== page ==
American Heart Association President Pushes Message of Prevention

Apr 10, 2017

American Heart Association President Dr. Stephen Houser
Credit Temple University

Cardiovascular disease is taking a big toll in the U.S.

Approximately one in every six U.S. healthcare dollars is spent on cardiovascular disease.  And heart disease killed more than 614,000 Americans in 2015.

In an interview with KSMU, American Heart Association President Dr. Steven Houser shared his concerns about the possible repeal or replacement of the Affordable Care Act and its impact on those with cardiovascular disease.  According to Houser, heart disease is still the leading cause of death, which means it’s the leading cause of pre-existing conditions.

"So, if the new healthcare program does not cover pre-existing conditions in the same way then my fear is that folks who acquire diseases like cardiovascular disease are not going to do as well as they do right now," he said.

Houser is concerned that, after decades of reduced death rates from cardiovascular disease, those numbers ticked upwards in the last year.

"Not sure why that is, and we're trying to figure out why--if we can look through the data to see why there's this uptick, but we're concerned, he said."

According to Houser, the Affordable Care Act can be fixed and changed, but it needs to be done right. Preventive care is important, he said, because "if we could do a better job with prevention, it wouldn't be a pre-existing condition, and the burden and cost would go down."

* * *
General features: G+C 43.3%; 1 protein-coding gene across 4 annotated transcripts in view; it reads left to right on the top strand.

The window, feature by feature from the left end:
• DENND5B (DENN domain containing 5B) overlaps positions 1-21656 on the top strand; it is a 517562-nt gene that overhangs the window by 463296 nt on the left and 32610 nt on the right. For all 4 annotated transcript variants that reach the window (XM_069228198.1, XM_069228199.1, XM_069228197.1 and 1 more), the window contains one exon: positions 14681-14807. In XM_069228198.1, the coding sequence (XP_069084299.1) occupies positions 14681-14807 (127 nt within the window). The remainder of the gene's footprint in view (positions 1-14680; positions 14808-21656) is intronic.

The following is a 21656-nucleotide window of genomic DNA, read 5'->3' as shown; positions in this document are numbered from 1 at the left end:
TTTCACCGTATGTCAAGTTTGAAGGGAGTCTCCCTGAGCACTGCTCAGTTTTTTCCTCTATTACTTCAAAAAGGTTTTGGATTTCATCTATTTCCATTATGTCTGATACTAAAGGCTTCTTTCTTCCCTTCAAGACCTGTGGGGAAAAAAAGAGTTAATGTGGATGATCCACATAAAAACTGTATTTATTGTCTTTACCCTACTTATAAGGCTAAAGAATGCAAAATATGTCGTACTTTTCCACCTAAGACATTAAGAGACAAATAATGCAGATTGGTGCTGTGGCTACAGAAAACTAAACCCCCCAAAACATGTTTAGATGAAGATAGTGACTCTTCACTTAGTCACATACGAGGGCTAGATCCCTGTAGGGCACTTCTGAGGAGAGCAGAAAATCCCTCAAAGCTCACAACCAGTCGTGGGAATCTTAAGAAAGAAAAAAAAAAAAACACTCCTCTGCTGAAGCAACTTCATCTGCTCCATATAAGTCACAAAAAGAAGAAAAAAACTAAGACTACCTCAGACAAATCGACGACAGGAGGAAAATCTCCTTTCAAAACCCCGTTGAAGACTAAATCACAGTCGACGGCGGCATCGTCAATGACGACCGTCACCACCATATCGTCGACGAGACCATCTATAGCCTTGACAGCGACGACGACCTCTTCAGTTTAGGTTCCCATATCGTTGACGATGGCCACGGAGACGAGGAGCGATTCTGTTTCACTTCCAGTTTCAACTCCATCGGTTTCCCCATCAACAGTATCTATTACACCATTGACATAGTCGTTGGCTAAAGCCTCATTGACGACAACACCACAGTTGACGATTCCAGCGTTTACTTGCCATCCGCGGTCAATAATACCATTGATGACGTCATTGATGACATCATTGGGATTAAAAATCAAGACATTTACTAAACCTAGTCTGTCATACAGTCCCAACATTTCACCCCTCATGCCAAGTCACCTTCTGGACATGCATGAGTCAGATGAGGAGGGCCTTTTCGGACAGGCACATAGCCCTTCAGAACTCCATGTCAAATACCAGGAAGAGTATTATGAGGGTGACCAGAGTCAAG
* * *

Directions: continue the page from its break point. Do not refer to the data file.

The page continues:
In Missouri, Houser said 24.7 percent of deaths are from cardiovascular disease.  Just under 15,000 people died of heart disease last year in the state.

But Houser said it’s a disease that’s largely avoidable if people take steps toward a heart healthy lifestyle.

The American Heart Association offers "My Life Check-Life's Simple 7," which details steps to take to reduce one's risk for cardiovascular disease.  Those include managing blood pressure, controlling cholesterol, reducing blood sugar, getting active, eating better, losing weight and not smoking.

According to Houser, "we have to try to bake into our culture as Americans" healthy habits.  "If we make it more of a cultural thing," he said, "maybe it could work."